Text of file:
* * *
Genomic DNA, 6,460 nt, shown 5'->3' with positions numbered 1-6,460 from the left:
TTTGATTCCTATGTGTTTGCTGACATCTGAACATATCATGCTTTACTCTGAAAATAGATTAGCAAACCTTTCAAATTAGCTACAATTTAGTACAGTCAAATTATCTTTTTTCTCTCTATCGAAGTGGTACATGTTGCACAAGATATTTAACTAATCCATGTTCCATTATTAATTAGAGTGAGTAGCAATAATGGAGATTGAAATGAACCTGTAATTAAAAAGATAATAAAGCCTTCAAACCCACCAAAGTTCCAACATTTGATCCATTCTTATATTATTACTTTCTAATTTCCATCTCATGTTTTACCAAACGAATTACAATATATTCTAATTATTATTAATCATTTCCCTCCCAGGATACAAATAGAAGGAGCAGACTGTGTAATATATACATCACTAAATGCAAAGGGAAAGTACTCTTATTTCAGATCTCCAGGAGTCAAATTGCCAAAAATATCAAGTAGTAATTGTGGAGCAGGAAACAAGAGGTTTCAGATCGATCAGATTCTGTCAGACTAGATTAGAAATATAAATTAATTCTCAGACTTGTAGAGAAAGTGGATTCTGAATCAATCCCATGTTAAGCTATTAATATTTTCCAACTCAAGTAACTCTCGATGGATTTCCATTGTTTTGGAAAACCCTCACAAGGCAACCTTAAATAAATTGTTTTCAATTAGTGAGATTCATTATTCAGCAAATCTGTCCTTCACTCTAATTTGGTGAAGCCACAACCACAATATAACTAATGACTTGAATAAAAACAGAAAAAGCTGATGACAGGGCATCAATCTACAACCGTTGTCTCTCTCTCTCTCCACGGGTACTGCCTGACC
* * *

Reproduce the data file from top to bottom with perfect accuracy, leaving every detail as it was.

Genomic DNA, 6,460 nt, shown 5'->3' with positions numbered 1-6,460 from the left:
TTTGATTCCTATGTGTTTGCTGACATCTGAACATATCATGCTTTACTCTGAAAATAGATTAGCAAACCTTTCAAATTAGCTACAATTTAGTACAGTCAAATTATCTTTTTTCTCTCTATCGAAGTGGTACATGTTGCACAAGATATTTAACTAATCCATGTTCCATTATTAATTAGAGTGAGTAGCAATAATGGAGATTGAAATGAACCTGTAATTAAAAAGATAATAAAGCCTTCAAACCCACCAAAGTTCCAACATTTGATCCATTCTTATATTATTACTTTCTAATTTCCATCTCATGTTTTACCAAACGAATTACAATATATTCTAATTATTATTAATCATTTCCCTCCCAGGATACAAATAGAAGGAGCAGACTGTGTAATATATACATCACTAAATGCAAAGGGAAAGTACTCTTATTTCAGATCTCCAGGAGTCAAATTGCCAAAAATATCAAGTAGTAATTGTGGAGCAGGAAACAAGAGGTTTCAGATCGATCAGATTCTGTCAGACTAGATTAGAAATATAAATTAATTCTCAGACTTGTAGAGAAAGTGGATTCTGAATCAATCCCATGTTAAGCTATTAATATTTTCCAACTCAAGTAACTCTCGATGGATTTCCATTGTTTTGGAAAACCCTCACAAGGCAACCTTAAATAAATTGTTTTCAATTAGTGAGATTCATTATTCAGCAAATCTGTCCTTCACTCTAATTTGGTGAAGCCACAACCACAATATAACTAATGACTTGAATAAAAACAGAAAAAGCTGATGACAGGGCATCAATCTACAACCGTTGTCTCTCTCTCTCTCCACGGGTACTGCCTGACC